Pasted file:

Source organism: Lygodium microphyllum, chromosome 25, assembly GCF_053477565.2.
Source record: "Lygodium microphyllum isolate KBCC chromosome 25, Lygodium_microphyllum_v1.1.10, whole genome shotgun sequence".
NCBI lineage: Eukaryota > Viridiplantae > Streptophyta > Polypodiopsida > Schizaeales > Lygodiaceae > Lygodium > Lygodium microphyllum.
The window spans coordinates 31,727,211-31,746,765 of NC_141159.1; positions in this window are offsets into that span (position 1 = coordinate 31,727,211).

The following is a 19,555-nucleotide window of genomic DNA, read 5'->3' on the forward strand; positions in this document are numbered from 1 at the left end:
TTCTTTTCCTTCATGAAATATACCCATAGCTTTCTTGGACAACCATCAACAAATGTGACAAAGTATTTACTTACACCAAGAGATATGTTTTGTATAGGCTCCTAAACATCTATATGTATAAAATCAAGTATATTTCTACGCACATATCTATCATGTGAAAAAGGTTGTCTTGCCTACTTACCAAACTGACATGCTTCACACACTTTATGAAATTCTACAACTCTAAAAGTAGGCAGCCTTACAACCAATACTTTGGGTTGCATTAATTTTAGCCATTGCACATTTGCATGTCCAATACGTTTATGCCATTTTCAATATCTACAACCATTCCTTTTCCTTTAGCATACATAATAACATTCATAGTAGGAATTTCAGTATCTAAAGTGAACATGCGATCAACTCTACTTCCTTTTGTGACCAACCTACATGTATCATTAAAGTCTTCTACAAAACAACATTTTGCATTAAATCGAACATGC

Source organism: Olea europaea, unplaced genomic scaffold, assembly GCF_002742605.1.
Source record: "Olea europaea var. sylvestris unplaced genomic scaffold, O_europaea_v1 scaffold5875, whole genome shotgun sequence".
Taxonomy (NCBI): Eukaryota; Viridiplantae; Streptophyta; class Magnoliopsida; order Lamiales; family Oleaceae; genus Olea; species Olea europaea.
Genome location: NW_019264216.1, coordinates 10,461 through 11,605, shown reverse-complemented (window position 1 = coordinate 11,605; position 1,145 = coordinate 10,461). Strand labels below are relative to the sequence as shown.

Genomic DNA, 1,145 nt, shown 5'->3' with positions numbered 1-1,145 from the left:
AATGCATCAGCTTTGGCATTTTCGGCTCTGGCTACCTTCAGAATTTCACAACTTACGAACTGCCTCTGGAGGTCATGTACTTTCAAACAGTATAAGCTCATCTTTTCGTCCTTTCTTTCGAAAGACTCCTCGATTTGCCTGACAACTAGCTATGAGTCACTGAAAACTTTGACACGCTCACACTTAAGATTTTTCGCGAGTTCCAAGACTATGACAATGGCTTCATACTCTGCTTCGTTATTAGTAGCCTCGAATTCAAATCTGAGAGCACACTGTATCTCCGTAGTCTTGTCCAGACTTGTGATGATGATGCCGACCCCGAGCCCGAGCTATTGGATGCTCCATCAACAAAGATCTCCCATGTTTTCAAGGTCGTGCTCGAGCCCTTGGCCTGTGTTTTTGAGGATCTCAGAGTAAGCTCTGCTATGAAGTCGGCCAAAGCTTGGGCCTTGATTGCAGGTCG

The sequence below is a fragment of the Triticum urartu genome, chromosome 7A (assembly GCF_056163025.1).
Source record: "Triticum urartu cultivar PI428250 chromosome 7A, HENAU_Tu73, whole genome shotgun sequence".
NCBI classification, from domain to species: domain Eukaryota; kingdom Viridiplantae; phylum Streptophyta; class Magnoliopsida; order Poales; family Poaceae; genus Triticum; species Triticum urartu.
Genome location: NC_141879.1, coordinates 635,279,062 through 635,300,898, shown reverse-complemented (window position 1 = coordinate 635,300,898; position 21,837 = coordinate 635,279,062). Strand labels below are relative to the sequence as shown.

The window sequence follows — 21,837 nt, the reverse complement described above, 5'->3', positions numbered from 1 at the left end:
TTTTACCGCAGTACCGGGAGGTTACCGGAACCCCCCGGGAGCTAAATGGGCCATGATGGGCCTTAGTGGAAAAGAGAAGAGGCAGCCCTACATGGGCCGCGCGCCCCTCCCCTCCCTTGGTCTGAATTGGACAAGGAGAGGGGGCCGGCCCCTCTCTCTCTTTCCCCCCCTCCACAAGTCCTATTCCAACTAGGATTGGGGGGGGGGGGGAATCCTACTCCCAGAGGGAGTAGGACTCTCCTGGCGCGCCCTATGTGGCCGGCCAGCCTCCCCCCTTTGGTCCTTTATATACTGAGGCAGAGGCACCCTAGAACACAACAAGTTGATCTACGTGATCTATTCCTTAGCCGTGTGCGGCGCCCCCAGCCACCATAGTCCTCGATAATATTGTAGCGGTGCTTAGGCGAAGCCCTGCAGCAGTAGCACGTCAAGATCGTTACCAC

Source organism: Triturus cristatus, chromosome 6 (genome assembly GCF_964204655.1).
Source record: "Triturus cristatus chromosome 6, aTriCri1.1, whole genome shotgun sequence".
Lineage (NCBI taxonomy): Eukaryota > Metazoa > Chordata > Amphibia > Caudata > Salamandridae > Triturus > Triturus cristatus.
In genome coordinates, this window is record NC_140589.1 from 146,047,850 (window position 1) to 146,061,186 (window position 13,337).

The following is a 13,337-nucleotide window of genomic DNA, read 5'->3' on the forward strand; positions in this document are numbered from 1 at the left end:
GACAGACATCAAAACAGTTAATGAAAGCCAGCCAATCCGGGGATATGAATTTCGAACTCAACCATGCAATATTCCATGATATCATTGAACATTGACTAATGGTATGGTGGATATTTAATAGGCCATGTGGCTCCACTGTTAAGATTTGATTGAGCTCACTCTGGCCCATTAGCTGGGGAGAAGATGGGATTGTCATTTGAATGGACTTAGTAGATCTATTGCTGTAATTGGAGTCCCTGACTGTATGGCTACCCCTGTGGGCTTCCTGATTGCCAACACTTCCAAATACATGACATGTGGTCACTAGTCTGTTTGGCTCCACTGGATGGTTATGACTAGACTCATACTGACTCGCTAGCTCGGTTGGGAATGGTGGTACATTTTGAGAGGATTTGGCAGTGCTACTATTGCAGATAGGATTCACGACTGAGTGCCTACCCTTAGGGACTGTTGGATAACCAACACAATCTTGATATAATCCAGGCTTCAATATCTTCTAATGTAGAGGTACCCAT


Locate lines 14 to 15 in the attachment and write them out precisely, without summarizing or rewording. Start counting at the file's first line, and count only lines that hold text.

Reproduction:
Source record: "Triticum urartu cultivar PI428250 chromosome 7A, HENAU_Tu73, whole genome shotgun sequence".
NCBI classification, from domain to species: domain Eukaryota; kingdom Viridiplantae; phylum Streptophyta; class Magnoliopsida; order Poales; family Poaceae; genus Triticum; species Triticum urartu.